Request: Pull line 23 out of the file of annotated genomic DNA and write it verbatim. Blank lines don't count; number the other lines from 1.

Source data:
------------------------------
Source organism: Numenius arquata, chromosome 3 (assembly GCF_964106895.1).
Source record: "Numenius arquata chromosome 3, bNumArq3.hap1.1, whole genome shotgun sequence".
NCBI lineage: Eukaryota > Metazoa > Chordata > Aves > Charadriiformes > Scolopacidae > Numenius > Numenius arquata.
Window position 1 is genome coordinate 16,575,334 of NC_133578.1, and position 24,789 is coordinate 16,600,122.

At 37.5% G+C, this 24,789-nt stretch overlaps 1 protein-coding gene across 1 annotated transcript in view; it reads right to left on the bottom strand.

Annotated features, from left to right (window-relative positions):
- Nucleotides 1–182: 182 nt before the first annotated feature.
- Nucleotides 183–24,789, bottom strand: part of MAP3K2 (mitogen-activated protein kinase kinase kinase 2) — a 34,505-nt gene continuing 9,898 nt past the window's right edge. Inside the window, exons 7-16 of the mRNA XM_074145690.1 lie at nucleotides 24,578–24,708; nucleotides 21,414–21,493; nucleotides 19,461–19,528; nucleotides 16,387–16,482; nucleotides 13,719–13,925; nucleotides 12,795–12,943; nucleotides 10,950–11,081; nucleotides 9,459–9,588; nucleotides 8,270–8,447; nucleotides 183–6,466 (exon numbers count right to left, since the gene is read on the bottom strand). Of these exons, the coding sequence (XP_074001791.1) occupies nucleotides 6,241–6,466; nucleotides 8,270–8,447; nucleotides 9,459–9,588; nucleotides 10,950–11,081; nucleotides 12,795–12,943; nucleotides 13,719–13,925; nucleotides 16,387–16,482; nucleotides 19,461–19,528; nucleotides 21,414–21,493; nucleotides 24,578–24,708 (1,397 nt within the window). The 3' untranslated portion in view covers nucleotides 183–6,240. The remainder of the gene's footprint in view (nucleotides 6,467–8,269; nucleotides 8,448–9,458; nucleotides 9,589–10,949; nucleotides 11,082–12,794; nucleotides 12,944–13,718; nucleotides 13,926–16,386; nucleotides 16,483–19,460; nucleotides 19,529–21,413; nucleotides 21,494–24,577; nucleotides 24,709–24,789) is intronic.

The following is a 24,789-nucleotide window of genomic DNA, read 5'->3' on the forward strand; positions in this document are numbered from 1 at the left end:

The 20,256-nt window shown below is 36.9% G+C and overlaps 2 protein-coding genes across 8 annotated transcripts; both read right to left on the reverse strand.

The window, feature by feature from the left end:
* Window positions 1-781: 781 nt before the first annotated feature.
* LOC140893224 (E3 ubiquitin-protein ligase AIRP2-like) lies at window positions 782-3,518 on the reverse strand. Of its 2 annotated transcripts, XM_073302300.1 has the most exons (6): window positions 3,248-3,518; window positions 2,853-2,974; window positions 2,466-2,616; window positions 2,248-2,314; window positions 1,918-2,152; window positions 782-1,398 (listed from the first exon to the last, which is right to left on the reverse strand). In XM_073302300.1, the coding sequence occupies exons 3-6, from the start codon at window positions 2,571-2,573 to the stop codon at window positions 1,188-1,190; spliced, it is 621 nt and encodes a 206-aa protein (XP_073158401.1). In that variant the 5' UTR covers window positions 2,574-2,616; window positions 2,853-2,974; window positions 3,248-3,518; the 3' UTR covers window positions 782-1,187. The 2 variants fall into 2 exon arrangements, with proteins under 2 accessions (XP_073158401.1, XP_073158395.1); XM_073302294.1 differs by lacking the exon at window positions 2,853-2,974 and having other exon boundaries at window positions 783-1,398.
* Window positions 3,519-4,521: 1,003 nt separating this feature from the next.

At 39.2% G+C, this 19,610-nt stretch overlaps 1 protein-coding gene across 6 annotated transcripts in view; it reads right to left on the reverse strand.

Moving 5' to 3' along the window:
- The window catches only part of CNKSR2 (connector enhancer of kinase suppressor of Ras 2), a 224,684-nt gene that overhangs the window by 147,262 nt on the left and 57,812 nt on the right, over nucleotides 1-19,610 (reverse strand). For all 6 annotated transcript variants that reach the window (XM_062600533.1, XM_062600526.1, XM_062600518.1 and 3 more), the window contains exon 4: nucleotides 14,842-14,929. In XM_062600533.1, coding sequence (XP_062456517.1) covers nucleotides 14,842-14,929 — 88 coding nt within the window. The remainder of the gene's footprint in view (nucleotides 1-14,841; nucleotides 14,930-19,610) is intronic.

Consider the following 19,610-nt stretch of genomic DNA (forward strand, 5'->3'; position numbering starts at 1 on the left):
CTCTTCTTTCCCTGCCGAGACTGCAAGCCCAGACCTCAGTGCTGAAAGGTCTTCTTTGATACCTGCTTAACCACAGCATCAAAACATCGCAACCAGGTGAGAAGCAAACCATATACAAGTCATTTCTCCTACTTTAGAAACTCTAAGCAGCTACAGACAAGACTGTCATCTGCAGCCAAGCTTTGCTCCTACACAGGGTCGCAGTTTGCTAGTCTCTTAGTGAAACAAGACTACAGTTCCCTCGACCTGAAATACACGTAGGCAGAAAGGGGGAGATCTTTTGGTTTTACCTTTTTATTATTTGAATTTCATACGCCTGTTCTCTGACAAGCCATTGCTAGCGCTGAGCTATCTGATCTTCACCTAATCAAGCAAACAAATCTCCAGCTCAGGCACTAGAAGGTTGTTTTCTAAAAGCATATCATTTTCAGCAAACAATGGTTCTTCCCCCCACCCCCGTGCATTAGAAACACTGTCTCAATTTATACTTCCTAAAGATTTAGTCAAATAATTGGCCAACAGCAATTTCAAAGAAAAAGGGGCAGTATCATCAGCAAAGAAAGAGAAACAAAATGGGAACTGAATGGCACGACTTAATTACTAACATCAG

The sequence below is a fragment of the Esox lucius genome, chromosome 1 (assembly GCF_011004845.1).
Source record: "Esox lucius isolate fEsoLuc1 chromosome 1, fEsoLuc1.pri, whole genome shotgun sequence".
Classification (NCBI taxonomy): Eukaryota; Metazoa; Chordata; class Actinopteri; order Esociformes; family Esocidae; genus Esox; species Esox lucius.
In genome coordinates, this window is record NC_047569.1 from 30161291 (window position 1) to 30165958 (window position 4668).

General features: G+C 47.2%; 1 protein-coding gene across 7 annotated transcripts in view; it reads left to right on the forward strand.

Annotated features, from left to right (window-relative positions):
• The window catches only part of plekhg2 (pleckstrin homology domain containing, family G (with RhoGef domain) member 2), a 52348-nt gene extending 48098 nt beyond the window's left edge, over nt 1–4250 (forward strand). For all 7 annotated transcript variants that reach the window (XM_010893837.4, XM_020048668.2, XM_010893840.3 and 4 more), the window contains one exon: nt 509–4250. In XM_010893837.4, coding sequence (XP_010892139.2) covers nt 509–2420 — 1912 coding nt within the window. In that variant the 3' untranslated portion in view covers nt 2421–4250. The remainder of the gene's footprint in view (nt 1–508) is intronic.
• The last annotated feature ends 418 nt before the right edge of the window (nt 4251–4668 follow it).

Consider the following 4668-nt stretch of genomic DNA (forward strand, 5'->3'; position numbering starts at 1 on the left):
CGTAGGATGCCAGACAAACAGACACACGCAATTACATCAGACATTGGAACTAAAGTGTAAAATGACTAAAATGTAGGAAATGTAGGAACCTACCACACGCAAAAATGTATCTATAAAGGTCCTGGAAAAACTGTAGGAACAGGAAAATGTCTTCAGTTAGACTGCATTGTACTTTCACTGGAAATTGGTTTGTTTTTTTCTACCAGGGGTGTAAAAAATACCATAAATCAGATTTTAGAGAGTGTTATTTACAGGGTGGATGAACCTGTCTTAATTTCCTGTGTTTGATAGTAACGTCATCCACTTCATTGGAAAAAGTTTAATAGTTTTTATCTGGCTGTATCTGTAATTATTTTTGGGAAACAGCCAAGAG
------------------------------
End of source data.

In genome coordinates, this window is record NC_047569.1 from 30161291 (window position 1) to 30165958 (window position 4668).